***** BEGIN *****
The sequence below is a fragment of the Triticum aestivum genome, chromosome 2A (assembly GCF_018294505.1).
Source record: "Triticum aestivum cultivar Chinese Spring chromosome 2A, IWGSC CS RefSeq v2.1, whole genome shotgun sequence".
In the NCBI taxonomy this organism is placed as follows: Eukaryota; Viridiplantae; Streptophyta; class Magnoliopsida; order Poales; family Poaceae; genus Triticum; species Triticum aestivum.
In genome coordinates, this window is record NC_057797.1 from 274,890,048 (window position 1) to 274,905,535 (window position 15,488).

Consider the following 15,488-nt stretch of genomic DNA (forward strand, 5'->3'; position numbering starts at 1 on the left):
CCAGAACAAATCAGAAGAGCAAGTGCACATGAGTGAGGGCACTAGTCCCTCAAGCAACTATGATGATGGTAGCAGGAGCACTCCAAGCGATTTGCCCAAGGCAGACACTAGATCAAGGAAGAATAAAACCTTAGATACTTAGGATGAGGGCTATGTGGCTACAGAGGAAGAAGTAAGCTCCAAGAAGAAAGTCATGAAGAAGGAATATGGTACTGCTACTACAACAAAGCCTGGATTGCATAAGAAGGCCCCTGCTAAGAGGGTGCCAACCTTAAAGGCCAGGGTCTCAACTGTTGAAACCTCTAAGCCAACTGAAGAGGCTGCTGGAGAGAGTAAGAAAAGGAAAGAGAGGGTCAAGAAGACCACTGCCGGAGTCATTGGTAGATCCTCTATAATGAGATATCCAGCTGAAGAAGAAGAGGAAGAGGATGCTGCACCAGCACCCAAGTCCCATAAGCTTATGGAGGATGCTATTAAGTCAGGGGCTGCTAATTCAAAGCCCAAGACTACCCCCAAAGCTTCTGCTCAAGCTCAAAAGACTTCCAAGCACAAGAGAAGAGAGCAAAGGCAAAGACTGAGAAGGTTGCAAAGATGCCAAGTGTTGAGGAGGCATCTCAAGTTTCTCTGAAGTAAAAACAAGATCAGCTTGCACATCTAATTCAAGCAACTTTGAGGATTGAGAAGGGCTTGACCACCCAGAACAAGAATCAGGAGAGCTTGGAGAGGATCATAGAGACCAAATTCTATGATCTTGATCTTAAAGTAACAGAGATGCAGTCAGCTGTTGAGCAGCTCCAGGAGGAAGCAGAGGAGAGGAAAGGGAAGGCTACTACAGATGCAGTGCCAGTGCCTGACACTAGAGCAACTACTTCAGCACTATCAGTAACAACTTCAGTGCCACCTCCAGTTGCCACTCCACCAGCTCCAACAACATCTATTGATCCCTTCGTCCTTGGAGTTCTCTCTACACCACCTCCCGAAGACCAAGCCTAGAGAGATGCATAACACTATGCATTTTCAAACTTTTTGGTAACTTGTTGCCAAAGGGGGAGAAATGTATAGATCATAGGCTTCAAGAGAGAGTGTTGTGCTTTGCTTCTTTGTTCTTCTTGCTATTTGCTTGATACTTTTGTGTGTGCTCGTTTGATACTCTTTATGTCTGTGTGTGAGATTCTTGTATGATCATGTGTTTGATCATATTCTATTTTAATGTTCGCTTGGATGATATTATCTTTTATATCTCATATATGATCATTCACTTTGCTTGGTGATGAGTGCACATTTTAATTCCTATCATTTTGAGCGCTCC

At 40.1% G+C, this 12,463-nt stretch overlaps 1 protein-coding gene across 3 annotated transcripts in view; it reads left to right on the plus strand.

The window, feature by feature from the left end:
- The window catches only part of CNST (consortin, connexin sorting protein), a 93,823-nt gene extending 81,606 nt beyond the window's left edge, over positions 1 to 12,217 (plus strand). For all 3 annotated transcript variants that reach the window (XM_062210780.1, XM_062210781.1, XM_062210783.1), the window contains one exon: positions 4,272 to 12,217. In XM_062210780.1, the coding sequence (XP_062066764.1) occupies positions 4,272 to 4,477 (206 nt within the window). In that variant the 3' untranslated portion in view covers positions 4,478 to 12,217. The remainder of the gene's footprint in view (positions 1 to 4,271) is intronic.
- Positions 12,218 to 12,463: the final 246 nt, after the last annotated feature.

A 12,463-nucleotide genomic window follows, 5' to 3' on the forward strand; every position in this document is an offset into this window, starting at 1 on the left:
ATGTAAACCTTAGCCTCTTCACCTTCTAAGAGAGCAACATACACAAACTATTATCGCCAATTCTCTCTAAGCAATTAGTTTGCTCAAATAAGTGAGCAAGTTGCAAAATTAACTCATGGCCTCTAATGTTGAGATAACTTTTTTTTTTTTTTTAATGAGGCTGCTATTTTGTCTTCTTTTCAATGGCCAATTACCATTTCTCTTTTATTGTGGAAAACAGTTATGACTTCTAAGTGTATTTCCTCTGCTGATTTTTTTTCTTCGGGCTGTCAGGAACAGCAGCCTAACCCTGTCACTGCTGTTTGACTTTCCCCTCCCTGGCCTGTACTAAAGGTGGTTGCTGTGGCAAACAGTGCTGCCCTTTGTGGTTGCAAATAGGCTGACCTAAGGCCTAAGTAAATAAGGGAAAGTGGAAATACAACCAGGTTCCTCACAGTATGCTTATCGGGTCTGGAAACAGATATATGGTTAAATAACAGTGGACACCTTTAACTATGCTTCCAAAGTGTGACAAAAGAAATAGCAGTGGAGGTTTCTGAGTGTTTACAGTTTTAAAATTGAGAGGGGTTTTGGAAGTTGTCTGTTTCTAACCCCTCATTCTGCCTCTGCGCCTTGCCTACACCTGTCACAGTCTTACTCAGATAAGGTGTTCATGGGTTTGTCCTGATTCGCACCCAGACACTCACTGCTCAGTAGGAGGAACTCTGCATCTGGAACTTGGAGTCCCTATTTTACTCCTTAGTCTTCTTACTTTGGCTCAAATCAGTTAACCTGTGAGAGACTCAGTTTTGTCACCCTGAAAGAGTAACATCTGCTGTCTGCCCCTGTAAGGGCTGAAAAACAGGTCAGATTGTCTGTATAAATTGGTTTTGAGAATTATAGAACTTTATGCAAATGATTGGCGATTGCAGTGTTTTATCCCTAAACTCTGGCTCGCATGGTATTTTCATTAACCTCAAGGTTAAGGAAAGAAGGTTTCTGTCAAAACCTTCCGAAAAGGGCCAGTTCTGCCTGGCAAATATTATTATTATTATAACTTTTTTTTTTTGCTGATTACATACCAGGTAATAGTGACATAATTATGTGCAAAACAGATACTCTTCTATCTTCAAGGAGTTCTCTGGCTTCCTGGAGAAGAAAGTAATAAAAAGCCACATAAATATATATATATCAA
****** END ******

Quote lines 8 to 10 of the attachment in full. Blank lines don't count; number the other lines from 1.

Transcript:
The window, feature by feature from the left end:
- The window catches only part of CNST (consortin, connexin sorting protein), a 93,823-nt gene extending 81,606 nt beyond the window's left edge, over positions 1 to 12,217 (plus strand). For all 3 annotated transcript variants that reach the window (XM_062210780.1, XM_062210781.1, XM_062210783.1), the window contains one exon: positions 4,272 to 12,217. In XM_062210780.1, the coding sequence (XP_062066764.1) occupies positions 4,272 to 4,477 (206 nt within the window). In that variant the 3' untranslated portion in view covers positions 4,478 to 12,217. The remainder of the gene's footprint in view (positions 1 to 4,271) is intronic.
- Positions 12,218 to 12,463: the final 246 nt, after the last annotated feature.